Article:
A friend of mine was involved in special operations as a professional soldier and spent time in places like Vietnam.  Here was a man who had engaged in fierce combat operations.  When I first met him and heard him talk, I thought that he was delusional—he talked about things that I would never have done; never could do.  What was normal for him, most of us would look on in horror in the movie theater.  But he was a soldier doing what soldiers are expected to do.  Out his identity as a soldier, he was able to bear those burdens years after year.  For him, the hard part was transitioning back into the life of a civilian and leaving the burdens of military life behind.  Now, as a civilian he has a new identity.

Our identities define both who we are and how we are expected to behave.

The Corinthian church had an identity problem.  In Corinth before Paul arrived, the rich exploited the poor, in part, through legal proceedings (vv 1-8).  In Corinth before Paul arrived, hard partying routinely included drunkenness, orgies, and prostitution—male and female (vv 9-10).  And the Corinthians even had proverbs to support their wild behavior.  Food is meant for the stomach and the stomach for food (v 13) is a proverb thought to be used analogously to condone sexual promiscuity.  When Paul established a church in Corinth, these attributes of the Corinthian identity did not change like one would turn on a light switch.  The Corinthians needed help in growing into their new identities in Christ.

What about us?  Is our primary identity in Christ?  Or is it in our profession, our ethnicity, our gender, our nationality, our social class or some other activity?  If our primarily identity is something other than Christ, we practice idolatry and suffer an idolater’s fate—an existential crisis when our idols fail us.  The unemployed workaholic is not only out of a paycheck; the workaholic has lost their primary source of identity—an idol has been crushed.  This causes an existential crisis.  If we act out of an identity that has been crushed, then our lives appear meaningless without direction or value.  Is it any wonder that drug use, suicide, and mass shootings are so common today?  The problem is not psychiatric; it is spiritual—God will not take second place in our lives; God is a jealous god (Exodus 20:3-8).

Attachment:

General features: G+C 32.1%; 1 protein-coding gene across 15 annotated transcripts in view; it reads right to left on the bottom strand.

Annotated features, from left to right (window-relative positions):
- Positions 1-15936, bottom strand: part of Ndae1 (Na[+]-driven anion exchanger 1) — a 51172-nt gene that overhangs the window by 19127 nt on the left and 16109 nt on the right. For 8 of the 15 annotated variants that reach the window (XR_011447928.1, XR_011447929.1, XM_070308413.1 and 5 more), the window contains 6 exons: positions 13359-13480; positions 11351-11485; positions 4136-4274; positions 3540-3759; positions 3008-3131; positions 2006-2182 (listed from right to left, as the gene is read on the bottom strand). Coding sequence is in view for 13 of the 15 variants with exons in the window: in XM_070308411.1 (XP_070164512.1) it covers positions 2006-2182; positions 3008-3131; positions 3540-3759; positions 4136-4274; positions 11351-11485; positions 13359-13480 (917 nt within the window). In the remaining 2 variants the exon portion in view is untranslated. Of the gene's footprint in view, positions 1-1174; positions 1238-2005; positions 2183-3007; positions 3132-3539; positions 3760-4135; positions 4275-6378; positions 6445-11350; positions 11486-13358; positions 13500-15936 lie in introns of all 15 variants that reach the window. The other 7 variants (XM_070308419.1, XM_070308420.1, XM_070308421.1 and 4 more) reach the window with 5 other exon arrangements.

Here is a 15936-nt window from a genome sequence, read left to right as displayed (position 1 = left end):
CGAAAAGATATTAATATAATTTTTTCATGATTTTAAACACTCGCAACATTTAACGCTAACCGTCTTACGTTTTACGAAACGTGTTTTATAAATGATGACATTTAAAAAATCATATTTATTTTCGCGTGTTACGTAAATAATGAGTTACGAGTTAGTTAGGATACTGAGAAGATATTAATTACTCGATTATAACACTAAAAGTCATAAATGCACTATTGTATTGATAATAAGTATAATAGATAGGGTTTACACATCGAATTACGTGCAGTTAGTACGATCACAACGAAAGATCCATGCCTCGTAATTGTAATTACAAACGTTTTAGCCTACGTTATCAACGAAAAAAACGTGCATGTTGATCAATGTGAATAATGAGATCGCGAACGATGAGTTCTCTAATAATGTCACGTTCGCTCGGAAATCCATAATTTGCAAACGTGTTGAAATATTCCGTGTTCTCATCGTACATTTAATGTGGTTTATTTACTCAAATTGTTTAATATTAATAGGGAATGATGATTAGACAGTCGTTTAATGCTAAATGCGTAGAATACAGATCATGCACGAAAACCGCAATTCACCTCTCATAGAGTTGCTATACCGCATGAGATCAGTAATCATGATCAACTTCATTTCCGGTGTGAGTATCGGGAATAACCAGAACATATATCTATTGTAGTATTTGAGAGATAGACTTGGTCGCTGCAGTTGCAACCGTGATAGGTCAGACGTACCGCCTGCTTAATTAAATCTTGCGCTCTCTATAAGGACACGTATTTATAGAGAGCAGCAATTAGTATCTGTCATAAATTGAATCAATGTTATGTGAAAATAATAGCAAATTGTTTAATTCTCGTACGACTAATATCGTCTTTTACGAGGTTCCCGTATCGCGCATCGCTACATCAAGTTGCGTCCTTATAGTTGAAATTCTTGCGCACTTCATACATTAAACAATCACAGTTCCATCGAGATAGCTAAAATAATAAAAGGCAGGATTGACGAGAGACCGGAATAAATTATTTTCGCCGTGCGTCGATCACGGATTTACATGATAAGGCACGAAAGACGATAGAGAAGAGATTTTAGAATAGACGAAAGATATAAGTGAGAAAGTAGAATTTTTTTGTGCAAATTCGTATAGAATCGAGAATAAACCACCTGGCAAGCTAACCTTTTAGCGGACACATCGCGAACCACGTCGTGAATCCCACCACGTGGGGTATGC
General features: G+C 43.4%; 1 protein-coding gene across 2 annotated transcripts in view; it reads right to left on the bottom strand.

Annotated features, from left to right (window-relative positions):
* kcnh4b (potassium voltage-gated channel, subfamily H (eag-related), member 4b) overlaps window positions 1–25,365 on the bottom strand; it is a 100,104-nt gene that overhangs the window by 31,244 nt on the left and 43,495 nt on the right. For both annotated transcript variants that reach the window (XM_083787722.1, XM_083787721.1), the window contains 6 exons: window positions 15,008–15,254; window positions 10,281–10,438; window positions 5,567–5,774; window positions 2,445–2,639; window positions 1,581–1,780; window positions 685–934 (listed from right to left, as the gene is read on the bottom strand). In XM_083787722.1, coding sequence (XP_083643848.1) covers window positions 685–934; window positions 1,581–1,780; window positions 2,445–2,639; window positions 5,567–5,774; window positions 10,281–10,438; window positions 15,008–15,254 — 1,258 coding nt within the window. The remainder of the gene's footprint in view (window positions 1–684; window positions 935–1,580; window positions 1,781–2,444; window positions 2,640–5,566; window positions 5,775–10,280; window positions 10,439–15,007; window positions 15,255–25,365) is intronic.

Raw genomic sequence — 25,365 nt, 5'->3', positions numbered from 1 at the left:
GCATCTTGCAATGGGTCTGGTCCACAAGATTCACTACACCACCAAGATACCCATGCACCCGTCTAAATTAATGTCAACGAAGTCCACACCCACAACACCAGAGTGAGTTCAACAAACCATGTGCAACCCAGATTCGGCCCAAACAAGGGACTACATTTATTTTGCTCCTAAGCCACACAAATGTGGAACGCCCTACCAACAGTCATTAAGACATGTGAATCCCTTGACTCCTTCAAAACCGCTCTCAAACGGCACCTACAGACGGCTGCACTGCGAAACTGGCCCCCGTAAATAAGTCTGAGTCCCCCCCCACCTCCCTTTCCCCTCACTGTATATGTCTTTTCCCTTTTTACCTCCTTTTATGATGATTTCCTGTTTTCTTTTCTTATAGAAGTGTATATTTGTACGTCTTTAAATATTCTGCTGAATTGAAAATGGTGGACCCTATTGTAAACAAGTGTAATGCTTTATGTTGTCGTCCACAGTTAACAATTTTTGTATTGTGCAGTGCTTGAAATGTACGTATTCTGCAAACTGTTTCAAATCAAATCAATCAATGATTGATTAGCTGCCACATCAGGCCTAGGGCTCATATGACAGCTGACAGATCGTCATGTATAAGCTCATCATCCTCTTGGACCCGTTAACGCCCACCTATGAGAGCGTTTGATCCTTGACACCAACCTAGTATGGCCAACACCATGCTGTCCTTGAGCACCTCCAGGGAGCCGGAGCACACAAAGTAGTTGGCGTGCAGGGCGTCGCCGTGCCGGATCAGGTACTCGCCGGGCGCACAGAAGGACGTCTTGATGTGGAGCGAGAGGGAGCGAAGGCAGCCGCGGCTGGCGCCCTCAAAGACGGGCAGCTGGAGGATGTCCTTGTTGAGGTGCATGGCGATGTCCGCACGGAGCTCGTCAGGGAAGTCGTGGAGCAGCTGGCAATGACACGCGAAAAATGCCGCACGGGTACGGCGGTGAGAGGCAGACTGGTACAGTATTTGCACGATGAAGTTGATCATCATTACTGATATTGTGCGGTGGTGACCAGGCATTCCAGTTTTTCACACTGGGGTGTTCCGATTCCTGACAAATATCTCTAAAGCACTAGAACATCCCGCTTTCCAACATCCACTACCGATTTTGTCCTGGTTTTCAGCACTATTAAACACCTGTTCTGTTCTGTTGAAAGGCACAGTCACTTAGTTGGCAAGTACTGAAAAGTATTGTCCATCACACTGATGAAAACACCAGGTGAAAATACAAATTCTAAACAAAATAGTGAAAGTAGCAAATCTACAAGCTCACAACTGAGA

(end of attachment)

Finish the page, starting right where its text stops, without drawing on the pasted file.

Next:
Much like the commandments in Exodus 20, Paul’s vice list in verses 9-10 is used to establish Christian identity through contrast.  If you are a Christian, then by definition you avoid doing these things.  Paul readily admits that some of the Corinthians used to do these things (v 11).  All sins are forgivable (other than denying salvation); lifestyles of sin call into question one’s true identity.  Paul’s guidance is interesting:  All things are lawful for me, but not all things are helpful. All things are lawful for me, but I will not be dominated by anything (v 12).  Do we let sin dominate us?  If we do, we have a problem with a sinful lifestyle.

In closing chapter 6, Paul makes three arguments against sexual immorality:

  1. Since we are united with Christ, sexual immorality unites Christ with a prostitute—unthinkable! (v 15);
  2. Sexual immorality is sin against one’s own body—in other words, stupid (v 18); and
  3. Our bodies are the temple of God purchased at a price—we are not our own (vv 19-20).

But, our identities are in Jesus Christ.  As Paul puts it:  But you were washed, you were sanctified, you were justified in the name of the Lord Jesus Christ (v 11).

Where is your identity?

References

Sande, Ken . 2005. Peacemaker: A Biblical Guide to Resolving Personal Conflict. Grand Rapids: Baker Books.  Review at: http://wp.me/p3Xeut-eV.

Questions

  1. How was your week? Did anything special happen?
  2. What questions or thoughts do you have about 1 Corinthians 5?
  3. How were the Corinthians handling their grievances? Where did they go?  Where do we go? (v 1; Matthew 5:22-24; Luke 17:3-5)
  4. Sande describes peacemakers are people who breathe grace. He outlines four broad principles of peacemaking:
    1. Glorify God (1 Corinthians 10:31),
    2. Get the log out of your eye (Matthew 7:5),
    3. Gently restore (Galatians 6:1),
    4. Go and be reconciled (Matthew 5:24) (12-13).

These four principles structure Sande’s book.

How does Sande’s list compare to Paul’s comments in 1 Corinthians 6:1-8?

  1. Where does Paul get the idea that Christians will judge angels? Why is this fact interesting in his argument? (v 2; Hint:  Daniel 7:22)
  2. Why does Paul disparage the wise in the Corinthian church? (v 5) How does this relate to the church today?
  3. Compare the vice list in verses 9-10 with the vice list in 1 Corinthians 5:11. What items are common to both lists?  Why add the additional items?  Is this a random list of vices?
  4. What is the process of discipleship in the Corinthian church? (v 11) What is it today?
  5. What is Paul’s point in verse 12?
  6. How does resurrection (v 14) affect your interpretation of verse 13?
  7. Paul makes three arguments against sexual immorality in verses 15-20. What are they? Can you think of any others?
  8. What story comes to mind in reading the first clause in verse 18?

1 Corinthians 6: Growing into Our Identity in Christ

First Corinthians 5

First Corinthians 7